There are over 2,000 Cradle to Cradle Certified products. Hear from a few companies about why they chose this ecolabel and how their manufacturing practices are supported by environmental stewardship.

Bentley Mills
Maya Henderson, Sustainability Manager

Transparency for product health is important to our customers. However, it can be difficult to effectively disclose material safety without violating agreements with our suppliers. Because C2C assesses a product’s chemical ingredients without listing them publically, this certification gives buyers insights about sustainability and product health while honoring the privacy concerns of vendors.

For the carpet industry, we excel at material reutilization because there are so many other applications for nylon 6,6. Our company offers a reclamation program that accepts carpet from any manufacturer. We also include post-consumer recycled content into our offerings as well as pre-consumer waste to minimize the use of virgin products.

Bentley is also mindful of how much energy is required to manufacture 1 square foot of carpet. Our carpet is produced in a LEED-EBOM Gold facility that is supported by a solar array and renewable energy credits, ensuring 100% of our energy is renewable. In addition to upgrading equipment, we have optimized our production schedules to increase efficiencies throughout the mill. We also made a pledge with the Better Plants Program in 2010 that committed us to a 25% energy intensity improvement over 10 years. We actually met our target in just four years and have set a new goal to achieve an additional 25% decrease.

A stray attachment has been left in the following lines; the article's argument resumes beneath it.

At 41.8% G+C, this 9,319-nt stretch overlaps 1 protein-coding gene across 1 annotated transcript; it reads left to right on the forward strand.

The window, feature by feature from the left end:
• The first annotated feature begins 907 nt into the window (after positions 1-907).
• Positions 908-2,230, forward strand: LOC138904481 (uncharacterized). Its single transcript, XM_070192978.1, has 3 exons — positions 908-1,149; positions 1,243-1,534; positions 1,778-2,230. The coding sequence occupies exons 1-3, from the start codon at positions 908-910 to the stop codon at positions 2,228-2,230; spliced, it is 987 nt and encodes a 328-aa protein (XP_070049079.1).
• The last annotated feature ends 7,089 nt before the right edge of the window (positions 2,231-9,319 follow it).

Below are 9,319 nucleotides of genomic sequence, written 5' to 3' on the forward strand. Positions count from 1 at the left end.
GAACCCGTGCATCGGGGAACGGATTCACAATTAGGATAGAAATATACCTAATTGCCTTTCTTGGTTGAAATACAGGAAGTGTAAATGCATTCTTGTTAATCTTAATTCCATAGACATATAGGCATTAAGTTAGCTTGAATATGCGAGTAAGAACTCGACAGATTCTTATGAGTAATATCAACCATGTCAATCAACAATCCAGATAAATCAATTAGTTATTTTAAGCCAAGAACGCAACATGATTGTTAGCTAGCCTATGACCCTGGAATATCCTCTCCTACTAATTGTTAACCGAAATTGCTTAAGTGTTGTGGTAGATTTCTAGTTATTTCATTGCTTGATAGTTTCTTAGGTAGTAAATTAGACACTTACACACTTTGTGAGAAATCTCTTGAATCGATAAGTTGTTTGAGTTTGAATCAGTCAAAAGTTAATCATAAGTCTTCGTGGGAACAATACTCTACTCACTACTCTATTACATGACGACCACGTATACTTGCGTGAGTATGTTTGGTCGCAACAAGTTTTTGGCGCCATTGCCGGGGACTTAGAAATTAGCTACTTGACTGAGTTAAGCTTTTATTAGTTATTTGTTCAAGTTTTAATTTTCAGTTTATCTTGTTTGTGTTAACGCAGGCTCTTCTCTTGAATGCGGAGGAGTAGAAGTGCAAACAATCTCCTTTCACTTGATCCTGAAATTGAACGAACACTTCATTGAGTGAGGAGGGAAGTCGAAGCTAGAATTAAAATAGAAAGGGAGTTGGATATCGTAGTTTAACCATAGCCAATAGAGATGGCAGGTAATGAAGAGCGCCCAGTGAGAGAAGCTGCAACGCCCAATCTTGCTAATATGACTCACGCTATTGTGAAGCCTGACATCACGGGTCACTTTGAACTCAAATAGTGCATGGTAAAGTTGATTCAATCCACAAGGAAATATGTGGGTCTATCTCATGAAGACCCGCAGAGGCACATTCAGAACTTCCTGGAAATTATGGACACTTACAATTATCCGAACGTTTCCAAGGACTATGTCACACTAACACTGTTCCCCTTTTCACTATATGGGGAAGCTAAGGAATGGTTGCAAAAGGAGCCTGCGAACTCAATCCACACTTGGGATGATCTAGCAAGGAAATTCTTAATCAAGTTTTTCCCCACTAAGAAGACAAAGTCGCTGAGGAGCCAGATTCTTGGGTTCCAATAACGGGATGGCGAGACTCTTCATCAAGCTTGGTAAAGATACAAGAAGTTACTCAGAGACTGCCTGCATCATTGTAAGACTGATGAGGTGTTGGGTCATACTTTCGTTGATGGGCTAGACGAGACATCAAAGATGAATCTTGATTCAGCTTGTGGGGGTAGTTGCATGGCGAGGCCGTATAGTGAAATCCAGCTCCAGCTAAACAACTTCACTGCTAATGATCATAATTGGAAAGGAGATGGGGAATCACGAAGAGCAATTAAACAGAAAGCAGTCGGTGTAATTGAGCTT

Cradle to Cradle Certified makes it easier for facility managers to uncover how a product was created without having to become an expert in manufacturing practices or ingredient chemistry. C2C provides a better baseline for comparing products and their inherent properties, production practices, and reuse potential.

Construction Specialties
Howard Williams, Senior VP of Sustainability and Kendra Martz, Sustainability Coordinator

Williams: Our company was inspired by William McDonough and Michael Braungart’s book Cradle to Cradle. It brought us to a realization that although we had already implemented some of these practices, the Cradle to Cradle protocol gave us a structured and targeted process.

C2C gives us a people-centered context for our work. It’s really a philosophy that promotes sustainable product design and manufacturing behaviors. Without such a standard, one could make unsubstantiated green claims and even have their product made in a third-world country using child labor. However, with C2C’s third-party verification and audits, customers are assured the claims are real.

As many of our products are aluminum, coupled with our material recovery programs, we are able to include high percentages of recycled content. We also optimize energy use by purchasing carbon offsets and using efficient lighting and motion sensors.